New PC? You MUST Take These Steps Now...
Setting up a new computer is something to get excited about. It’s tempting to open the box, plug it in, start it up, and just begin exploring. But a new PC requires some initial fine-tuning in order to optimize performance and avoid problems later on. Here is my list of things you should do to a new desktop or laptop PC as soon as it comes out of the box...
Optimize and Secure Your New PC
Years ago I saw a cartoon depicting a man driving home with his shiny new Intel 386 computer in the back seat. Behind him was a billboard advertising the Intel 486 model. I was not able to locate that old cartoon, so I asked Dall-E, an AI image generator, to create one similar. Even though the system unit ended up in the front seat, I was happy with the result. Check out the image below and let me know what you think.
If you've recently purchased a new PC, or you're planning to get a new computer this holiday season because yours is "obsolete", then you'll want to follow the steps below to get the most from your new computer.
Job One is security. Antivirus software is a must on any PC, but the trial versions of Norton or McAfee that come preinstalled on new PCs are overpriced resource hogs. Some popular free antivirus options are AVG and Avast, but my preference is PC Matic, because it uses a whitelist approach that allows only known, trusted programs to run on your computer. Uninstall the trial antivirus that came with your PC, then install your new security software.
Step Two: Getting rid of bloatware. Bloatware (sometimes called crapware) is not malicious software. Rather, it's the term for all those unnecessary utilities and trial software packages that computer vendors are paid to load onto each new PC they ship. Many of these nuisances load automatically at startup, slowing your PC and annoying you with reminders to try them out. Essentially, they’re just advertisements that you pay to be annoyed by.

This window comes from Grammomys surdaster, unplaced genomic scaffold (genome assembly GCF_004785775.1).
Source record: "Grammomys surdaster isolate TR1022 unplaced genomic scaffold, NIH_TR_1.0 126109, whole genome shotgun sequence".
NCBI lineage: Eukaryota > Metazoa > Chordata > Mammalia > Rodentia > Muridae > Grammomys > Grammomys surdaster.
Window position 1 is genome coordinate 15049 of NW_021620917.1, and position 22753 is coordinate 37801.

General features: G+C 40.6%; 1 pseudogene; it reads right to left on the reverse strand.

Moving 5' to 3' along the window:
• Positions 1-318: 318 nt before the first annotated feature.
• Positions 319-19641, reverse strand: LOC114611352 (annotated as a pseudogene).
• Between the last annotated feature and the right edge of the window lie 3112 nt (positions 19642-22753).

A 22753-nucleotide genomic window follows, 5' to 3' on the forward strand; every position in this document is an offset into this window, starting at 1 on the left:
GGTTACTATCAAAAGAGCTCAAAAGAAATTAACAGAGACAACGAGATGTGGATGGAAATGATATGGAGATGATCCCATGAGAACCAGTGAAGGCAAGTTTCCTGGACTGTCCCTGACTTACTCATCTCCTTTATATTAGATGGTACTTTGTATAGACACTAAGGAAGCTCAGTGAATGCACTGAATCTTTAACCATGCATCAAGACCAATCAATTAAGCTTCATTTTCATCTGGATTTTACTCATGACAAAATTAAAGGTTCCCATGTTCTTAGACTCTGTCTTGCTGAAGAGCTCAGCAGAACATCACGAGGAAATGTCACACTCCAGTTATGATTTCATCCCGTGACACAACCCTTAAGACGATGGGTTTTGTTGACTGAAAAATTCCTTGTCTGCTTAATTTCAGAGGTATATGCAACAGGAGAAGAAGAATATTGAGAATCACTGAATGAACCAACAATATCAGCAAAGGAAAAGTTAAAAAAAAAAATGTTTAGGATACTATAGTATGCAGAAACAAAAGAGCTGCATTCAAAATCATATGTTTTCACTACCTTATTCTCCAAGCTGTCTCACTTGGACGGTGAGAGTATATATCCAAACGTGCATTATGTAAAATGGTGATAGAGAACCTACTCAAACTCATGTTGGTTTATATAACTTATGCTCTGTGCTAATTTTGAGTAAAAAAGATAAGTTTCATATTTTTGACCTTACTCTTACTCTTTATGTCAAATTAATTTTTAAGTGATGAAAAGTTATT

If you want to rid a brand-new system of all the unnecessary junk programs that came installed on it, try the free Bulk Crap Uninstaller utility. This program lets you see all the software installed on your system, so you can quickly select the ones you want to remove, and zap them in one swell foop, with minimal effort. It's a lot faster than the Windows "Add/Remove Software" option, which requires you to select each one and answer a lot of "do you really want to do this" questions.
Step 3: Tune Up Your Startup - When your Windows computer is starting up, a variety of programs and scheduled tasks automatically get loaded before the desktop becomes visible. While many of these are crucial, some are optional, and a few could be potentially harmful. See Are Stealth Programs Slowing Your PC? to discover how to customize your "autoruns" for enhanced performance and security.
Step 4: Keeping your operating system and application software up to date is also essential. Security patches are issued regularly by Microsoft, and these improvements are not really “optional.” Make sure Windows is set to download important updates automatically (it usually is on new PCs) and enable automatic updates on all application software that has such a feature.
You might be surprised to learn that some of the application software pre-loaded on your computer is outdated or needs critical security patches. See my article, Here's Why You Must Keep Your Software Updated (and how to do it for free) for links to some free utilities that will help you keep your software updated and secure.
Step 5: Taking inventory of your PC’s hardware and software can help you diagnose problems, get better tech support, and possibly even save you untold grief and piles of money. Belarc Advisor and Speccy are two free utilities that scan your system and report everything you may need to know. My article A Look INSIDE Your Computer (no tools required) gives you the scoop on where to find these programs, and details on how they can help.